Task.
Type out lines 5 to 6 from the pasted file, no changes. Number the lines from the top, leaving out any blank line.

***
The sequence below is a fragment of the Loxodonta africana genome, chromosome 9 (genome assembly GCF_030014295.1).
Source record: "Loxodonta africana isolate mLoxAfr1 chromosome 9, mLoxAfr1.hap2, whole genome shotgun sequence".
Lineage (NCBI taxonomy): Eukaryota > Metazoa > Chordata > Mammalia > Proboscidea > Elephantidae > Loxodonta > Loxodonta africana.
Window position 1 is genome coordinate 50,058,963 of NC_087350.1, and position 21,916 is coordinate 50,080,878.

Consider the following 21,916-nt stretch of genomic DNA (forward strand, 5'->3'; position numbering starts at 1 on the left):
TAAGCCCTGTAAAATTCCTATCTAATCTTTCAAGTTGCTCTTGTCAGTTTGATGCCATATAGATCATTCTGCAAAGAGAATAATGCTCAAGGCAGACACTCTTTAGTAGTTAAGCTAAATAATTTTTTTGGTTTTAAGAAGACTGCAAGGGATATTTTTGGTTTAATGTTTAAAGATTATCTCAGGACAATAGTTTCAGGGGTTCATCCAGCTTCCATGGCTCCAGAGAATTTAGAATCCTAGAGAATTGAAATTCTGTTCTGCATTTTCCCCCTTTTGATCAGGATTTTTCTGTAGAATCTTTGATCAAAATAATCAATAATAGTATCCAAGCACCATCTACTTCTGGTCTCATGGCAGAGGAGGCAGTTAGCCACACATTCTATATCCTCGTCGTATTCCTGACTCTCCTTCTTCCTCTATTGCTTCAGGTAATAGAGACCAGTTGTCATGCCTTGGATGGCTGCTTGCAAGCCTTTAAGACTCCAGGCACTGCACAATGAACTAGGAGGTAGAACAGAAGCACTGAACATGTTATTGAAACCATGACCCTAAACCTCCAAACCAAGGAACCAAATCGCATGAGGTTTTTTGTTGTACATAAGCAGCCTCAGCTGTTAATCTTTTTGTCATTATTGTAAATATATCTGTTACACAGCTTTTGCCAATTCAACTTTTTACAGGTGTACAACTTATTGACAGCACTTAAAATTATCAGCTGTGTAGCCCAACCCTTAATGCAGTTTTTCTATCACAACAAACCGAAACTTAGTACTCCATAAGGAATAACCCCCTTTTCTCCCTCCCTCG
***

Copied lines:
Consider the following 21,916-nt stretch of genomic DNA (forward strand, 5'->3'; position numbering starts at 1 on the left):
TAAGCCCTGTAAAATTCCTATCTAATCTTTCAAGTTGCTCTTGTCAGTTTGATGCCATATAGATCATTCTGCAAAGAGAATAATGCTCAAGGCAGACACTCTTTAGTAGTTAAGCTAAATAATTTTTTTGGTTTTAAGAAGACTGCAAGGGATATTTTTGGTTTAATGTTTAAAGATTATCTCAGGACAATAGTTTCAGGGGTTCATCCAGCTTCCATGGCTCCAGAGAATTTAGAATCCTAGAGAATTGAAATTCTGTTCTGCATTTTCCCCCTTTTGATCAGGATTTTTCTGTAGAATCTTTGATCAAAATAATCAATAATAGTATCCAAGCACCATCTACTTCTGGTCTCATGGCAGAGGAGGCAGTTAGCCACACATTCTATATCCTCGTCGTATTCCTGACTCTCCTTCTTCCTCTATTGCTTCAGGTAATAGAGACCAGTTGTCATGCCTTGGATGGCTGCTTGCAAGCCTTTAAGACTCCAGGCACTGCACAATGAACTAGGAGGTAGAACAGAAGCACTGAACATGTTATTGAAACCATGACCCTAAACCTCCAAACCAAGGAACCAAATCGCATGAGGTTTTTTGTTGTACATAAGCAGCCTCAGCTGTTAATCTTTTTGTCATTATTGTAAATATATCTGTTACACAGCTTTTGCCAATTCAACTTTTTACAGGTGTACAACTTATTGACAGCACTTAAAATTATCAGCTGTGTAGCCCAACCCTTAATGCAGTTTTTCTATCACAACAAACCGAAACTTAGTACTCCATAAGGAATAACCCCCTTTTCTCCCTCCCTCG